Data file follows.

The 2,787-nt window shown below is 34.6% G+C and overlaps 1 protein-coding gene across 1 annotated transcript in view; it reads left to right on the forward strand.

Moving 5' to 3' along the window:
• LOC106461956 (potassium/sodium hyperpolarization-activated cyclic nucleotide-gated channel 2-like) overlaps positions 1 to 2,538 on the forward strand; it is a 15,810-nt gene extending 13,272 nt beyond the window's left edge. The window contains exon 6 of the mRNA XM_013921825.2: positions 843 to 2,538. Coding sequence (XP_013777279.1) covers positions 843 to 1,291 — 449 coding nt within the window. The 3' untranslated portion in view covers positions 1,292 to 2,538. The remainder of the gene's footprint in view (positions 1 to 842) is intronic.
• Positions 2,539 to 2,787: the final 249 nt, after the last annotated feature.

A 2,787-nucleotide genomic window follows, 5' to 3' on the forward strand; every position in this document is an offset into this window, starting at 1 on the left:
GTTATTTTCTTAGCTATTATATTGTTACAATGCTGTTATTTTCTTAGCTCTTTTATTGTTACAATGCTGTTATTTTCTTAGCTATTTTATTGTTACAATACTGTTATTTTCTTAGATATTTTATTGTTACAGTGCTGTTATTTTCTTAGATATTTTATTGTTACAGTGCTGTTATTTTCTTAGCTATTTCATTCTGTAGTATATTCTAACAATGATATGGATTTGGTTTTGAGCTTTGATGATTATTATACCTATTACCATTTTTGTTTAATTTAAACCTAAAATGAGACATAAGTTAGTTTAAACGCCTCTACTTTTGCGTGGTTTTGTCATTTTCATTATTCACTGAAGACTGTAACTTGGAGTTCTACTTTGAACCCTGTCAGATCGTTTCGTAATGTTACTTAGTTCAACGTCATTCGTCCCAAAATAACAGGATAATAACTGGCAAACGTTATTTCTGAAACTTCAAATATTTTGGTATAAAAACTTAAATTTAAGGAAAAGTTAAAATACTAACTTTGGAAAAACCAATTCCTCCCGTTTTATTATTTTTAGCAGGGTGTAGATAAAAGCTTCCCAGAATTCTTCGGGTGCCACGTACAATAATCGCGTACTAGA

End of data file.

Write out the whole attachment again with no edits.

The 2,787-nt window shown below is 34.6% G+C and overlaps 1 protein-coding gene across 1 annotated transcript in view; it reads left to right on the forward strand.

Moving 5' to 3' along the window:
• LOC106461956 (potassium/sodium hyperpolarization-activated cyclic nucleotide-gated channel 2-like) overlaps positions 1 to 2,538 on the forward strand; it is a 15,810-nt gene extending 13,272 nt beyond the window's left edge. The window contains exon 6 of the mRNA XM_013921825.2: positions 843 to 2,538. Coding sequence (XP_013777279.1) covers positions 843 to 1,291 — 449 coding nt within the window. The 3' untranslated portion in view covers positions 1,292 to 2,538. The remainder of the gene's footprint in view (positions 1 to 842) is intronic.
• Positions 2,539 to 2,787: the final 249 nt, after the last annotated feature.

A 2,787-nucleotide genomic window follows, 5' to 3' on the forward strand; every position in this document is an offset into this window, starting at 1 on the left:
GTTATTTTCTTAGCTATTATATTGTTACAATGCTGTTATTTTCTTAGCTCTTTTATTGTTACAATGCTGTTATTTTCTTAGCTATTTTATTGTTACAATACTGTTATTTTCTTAGATATTTTATTGTTACAGTGCTGTTATTTTCTTAGATATTTTATTGTTACAGTGCTGTTATTTTCTTAGCTATTTCATTCTGTAGTATATTCTAACAATGATATGGATTTGGTTTTGAGCTTTGATGATTATTATACCTATTACCATTTTTGTTTAATTTAAACCTAAAATGAGACATAAGTTAGTTTAAACGCCTCTACTTTTGCGTGGTTTTGTCATTTTCATTATTCACTGAAGACTGTAACTTGGAGTTCTACTTTGAACCCTGTCAGATCGTTTCGTAATGTTACTTAGTTCAACGTCATTCGTCCCAAAATAACAGGATAATAACTGGCAAACGTTATTTCTGAAACTTCAAATATTTTGGTATAAAAACTTAAATTTAAGGAAAAGTTAAAATACTAACTTTGGAAAAACCAATTCCTCCCGTTTTATTATTTTTAGCAGGGTGTAGATAAAAGCTTCCCAGAATTCTTCGGGTGCCACGTACAATAATCGCGTACTAGA